2020 Kia Stinger: Unfairly Shunned

Strong points
  • Sexy as always
  • Pleasant, dynamic drive
  • Strong engine
Weak points
  • Lack of prestige
  • Cracking noises coming from the rear hatch
Full report

The Kia Stinger is a Kia unlike any other, a sports car in sedan clothing and the only product in the lineup that’s designed with the goal of beating the Germans at their own game.

But how? Well, the Korean automaker went all in during the development of the Stinger, creating an inspired design that seemingly gets unanimous approval, honing the car’s skills on the Nürburgring, elevating performance to remarkable heights and packing lots of features and amenities for the price.

Seriously, what more could you ask for? The easy answer is brand prestige, which is not an easy thing to build and secure.

As a result, sales of the Stinger continue to suffer. Last year, Kia found just 1,569 takers in Canada. A year before that, it was 1,682. Meanwhile, rivals from Audi, BMW and Mercedes-Benz sell 3-4 times more units annually. 

Photo: Julien Amado

Strong and Dynamic

Although it lacks a German badge, the Kia Stinger definitely belongs in the same league in terms of driving dynamics and performance. For starters, the twin-turbocharged 3.3-litre V6 under the hood generates 365 horsepower and 376 pound-feet of torque. Mated to an eight-speed automatic transmission, it shoots the car from 0-100 km/h in just 4.9 seconds, according to Kia.

From a driver’s perspective, acceleration feels strong and passing manoeuvres are over with in no time. The autobox is properly calibrated to make the most of the power on tap. And if you want to row your own gears, the paddles on the steering wheel deliver quick and precise shifts.  

Photo: Julien Amado

Natural Resources Canada rates the 2020 Stinger at a combined 11.8 L/100 km. The computer in our tester gave us a reading of 11.4 L/100 km, which is par for the segment. You can go below 10 L/100 km on the highway while exceeding 14 L/100 km in the city, where the twin-turbo V6 likes to burn more fuel.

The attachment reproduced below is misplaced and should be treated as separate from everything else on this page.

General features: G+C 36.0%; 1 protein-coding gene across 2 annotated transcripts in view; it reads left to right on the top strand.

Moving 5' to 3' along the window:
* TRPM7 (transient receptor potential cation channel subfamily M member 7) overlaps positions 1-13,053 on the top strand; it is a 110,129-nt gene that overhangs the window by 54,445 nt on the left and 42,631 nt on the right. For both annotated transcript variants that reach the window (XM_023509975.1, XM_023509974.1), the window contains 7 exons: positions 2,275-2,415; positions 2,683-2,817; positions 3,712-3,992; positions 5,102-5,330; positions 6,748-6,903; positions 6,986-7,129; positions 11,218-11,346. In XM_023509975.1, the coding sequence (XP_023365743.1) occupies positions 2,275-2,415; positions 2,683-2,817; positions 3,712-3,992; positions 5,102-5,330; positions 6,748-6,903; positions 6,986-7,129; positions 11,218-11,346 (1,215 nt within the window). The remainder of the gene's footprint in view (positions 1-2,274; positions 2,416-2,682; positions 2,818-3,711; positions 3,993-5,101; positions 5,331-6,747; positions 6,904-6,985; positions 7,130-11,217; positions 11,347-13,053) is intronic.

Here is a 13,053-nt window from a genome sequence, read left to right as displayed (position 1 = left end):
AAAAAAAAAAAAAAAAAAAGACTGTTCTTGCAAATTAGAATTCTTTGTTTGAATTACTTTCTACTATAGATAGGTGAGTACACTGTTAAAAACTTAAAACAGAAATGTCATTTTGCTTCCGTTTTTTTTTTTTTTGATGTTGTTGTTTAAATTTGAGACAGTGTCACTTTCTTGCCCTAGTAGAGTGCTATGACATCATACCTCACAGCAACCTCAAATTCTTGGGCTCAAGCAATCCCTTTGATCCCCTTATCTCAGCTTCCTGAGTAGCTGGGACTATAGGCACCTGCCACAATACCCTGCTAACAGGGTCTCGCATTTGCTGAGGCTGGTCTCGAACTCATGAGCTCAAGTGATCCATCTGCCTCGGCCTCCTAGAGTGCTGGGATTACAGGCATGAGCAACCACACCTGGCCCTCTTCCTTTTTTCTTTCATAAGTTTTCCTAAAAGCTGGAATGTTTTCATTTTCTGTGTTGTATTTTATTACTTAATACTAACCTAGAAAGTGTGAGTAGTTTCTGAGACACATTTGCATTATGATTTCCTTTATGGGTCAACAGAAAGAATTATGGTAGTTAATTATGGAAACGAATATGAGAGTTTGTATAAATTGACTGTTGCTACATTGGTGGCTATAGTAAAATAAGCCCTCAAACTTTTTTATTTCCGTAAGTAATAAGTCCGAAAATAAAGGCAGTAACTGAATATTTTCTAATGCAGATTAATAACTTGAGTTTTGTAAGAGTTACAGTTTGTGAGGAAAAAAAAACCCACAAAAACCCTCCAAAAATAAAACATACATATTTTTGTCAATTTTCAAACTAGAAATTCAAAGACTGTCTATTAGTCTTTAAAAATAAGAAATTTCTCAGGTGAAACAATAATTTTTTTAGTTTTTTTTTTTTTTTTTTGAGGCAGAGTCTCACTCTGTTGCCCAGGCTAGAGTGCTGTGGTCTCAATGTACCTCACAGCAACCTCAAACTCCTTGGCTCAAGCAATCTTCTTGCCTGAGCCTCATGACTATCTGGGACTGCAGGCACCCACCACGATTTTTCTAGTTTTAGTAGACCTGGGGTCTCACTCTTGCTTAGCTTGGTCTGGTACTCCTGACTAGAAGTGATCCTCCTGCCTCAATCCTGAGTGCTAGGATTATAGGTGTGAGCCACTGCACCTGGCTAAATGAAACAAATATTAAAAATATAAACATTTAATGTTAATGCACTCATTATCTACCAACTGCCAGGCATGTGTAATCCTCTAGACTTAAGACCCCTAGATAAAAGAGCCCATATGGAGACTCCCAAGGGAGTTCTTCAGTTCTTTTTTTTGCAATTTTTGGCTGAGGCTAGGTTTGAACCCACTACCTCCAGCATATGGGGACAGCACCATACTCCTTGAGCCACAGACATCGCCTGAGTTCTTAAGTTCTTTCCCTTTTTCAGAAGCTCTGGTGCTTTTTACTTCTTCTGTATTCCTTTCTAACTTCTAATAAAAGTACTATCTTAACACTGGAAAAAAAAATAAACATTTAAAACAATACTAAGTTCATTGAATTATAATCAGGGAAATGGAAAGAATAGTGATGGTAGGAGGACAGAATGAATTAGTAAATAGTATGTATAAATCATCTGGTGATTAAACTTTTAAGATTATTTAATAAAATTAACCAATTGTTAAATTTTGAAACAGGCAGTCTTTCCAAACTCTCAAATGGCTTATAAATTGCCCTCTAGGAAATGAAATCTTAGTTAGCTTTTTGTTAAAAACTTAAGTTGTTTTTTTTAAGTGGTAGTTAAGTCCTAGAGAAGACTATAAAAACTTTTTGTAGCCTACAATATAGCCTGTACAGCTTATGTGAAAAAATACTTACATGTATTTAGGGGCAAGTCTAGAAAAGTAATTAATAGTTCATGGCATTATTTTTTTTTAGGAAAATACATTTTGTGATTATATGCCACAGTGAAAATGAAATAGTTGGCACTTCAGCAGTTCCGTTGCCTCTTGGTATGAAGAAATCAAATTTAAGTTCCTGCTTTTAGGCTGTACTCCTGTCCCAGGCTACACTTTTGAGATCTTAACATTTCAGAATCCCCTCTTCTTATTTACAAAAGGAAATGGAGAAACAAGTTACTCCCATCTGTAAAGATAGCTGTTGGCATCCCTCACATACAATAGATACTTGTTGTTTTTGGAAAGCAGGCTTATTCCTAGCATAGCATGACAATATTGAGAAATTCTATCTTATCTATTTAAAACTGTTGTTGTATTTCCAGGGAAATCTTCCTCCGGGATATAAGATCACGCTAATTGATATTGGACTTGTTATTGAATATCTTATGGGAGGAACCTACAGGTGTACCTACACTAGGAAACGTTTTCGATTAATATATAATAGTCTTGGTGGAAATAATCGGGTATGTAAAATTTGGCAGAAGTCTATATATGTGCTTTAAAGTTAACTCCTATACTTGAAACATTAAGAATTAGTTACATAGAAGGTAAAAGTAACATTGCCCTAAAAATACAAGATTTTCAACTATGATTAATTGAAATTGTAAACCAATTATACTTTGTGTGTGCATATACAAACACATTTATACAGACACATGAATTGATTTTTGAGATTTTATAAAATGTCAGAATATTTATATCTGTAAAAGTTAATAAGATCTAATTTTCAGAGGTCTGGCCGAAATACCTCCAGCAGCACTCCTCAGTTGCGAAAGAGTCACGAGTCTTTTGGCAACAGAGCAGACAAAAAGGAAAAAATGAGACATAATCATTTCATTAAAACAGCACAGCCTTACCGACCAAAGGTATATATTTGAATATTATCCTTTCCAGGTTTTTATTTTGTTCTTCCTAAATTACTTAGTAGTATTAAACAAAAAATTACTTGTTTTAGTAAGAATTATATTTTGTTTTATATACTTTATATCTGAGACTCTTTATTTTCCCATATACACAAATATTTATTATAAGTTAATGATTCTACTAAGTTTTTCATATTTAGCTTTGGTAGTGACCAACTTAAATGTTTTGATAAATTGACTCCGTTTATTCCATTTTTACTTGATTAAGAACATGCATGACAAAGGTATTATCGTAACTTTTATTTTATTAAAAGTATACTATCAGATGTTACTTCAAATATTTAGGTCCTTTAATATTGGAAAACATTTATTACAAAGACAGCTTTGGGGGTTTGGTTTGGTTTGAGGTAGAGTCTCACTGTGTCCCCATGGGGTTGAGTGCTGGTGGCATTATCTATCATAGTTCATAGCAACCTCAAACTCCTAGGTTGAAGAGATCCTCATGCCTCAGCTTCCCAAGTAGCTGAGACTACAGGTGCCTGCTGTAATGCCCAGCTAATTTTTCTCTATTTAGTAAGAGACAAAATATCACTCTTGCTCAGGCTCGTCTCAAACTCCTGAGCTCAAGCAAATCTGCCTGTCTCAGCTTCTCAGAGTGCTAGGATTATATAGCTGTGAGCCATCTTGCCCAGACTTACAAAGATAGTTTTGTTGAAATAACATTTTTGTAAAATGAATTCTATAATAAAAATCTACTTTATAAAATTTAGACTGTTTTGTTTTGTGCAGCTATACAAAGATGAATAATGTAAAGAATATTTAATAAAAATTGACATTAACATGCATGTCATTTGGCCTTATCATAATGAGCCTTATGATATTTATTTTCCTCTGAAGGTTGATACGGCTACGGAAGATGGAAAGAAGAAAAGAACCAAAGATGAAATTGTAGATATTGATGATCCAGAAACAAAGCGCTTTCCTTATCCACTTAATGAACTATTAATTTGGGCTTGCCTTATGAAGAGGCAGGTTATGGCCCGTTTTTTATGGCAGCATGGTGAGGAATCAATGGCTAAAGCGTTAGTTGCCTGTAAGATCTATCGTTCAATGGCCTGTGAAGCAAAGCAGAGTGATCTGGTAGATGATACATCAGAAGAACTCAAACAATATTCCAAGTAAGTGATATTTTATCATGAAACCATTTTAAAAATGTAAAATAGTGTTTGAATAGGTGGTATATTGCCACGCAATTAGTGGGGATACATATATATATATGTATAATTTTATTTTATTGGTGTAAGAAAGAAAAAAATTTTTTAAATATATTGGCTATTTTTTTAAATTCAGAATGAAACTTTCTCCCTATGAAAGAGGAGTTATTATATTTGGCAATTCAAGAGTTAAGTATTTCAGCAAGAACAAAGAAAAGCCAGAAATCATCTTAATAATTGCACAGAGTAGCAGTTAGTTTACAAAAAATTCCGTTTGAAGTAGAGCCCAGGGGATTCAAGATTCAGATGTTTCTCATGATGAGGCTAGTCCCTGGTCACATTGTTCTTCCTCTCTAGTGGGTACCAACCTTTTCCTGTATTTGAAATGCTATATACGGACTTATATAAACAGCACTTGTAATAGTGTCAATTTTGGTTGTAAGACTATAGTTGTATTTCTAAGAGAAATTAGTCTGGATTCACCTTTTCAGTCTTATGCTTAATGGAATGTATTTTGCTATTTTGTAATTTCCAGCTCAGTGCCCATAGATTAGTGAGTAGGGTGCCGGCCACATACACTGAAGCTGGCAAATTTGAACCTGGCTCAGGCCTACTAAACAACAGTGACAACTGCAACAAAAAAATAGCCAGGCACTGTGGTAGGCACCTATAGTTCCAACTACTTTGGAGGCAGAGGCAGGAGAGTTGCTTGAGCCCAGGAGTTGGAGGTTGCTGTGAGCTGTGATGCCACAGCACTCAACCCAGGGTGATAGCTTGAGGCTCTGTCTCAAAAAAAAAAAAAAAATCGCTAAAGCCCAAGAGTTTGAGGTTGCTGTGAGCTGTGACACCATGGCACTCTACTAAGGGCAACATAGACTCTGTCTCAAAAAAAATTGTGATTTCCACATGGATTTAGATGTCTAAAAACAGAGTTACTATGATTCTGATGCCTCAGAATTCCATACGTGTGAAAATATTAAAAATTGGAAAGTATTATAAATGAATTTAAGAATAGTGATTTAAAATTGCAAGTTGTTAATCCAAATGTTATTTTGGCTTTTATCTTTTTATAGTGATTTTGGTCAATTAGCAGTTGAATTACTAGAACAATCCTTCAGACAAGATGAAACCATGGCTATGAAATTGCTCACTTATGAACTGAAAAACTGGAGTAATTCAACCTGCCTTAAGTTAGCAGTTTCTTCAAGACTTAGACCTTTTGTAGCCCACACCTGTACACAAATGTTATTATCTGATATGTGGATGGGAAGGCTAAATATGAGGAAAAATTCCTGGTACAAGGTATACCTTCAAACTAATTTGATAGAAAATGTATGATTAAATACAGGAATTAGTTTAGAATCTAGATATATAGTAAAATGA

When it comes to handling, all those hours spent testing and pushing the car on German turf paid off big time. The Stinger displays superb balance and proves a real treat to drive. While steering is not quite as sharp as Audi’s or BMW’s, the difference is rather negligible. The brakes are powerful, easy to modulate and overall pretty satisfying.

Equipped with standard all-wheel drive in Canada, the Kia Stinger has a delightful rear-wheel bias, especially in Sport mode. Engineers did a great job with the suspension so you can attack long, sweeping corners and tight turns alike with confidence.

Photo: Julien Amado

A Chink in the Armour

Of course, the Stinger is not perfect. While we highly appreciated the driving experience, including the comfortable and nicely finished interior with ergonomically positioned controls and Kia’s user-friendly infotainment system, we heard some cracking noises coming from the rear hatch, typically when encountering rough pavement or exiting a parking garage.

The same thing happened in a previous test drive with the Stinger. This time around, the car was a GT Limited 20th Anniversary model with just 15,000 kilometres, making the noises even more puzzling.

Photo: Julien Amado

Great Value

The 2020 Kia Stinger makes up for that lack of build quality with a base MSRP of just $44,995 and many desirable features that are optional on German competitors.

The top-line GT Limited adds adaptive front lighting, rain-sensing wipers, Nappa leather, heated/cooled front seats with additional power adjustments, heated rear seats, eight-inch touchscreen, 15-speaker premium sound system, compass, adaptive cruise control, head-up display, forward collision avoidance assist and lane keeping assist. At $50,495, it’s a real bargain.

Ultimately, the main problem facing the Stinger is that people who buy German cars don’t generally spend time in Kia showrooms while shopping. That’s too bad.

Photo: Julien Amado

We gave the keys to a friend of ours who owns a BMW and he was positively impressed with the Stinger’s performance and dynamics. Enough to buy one for himself? No. Instead, he returned to his local BMW dealer and got an SUV equipped with an M package. One more proof that there’s a long way to go to break the glass ceiling that separates “mainstream” cars and those from established luxury brands.

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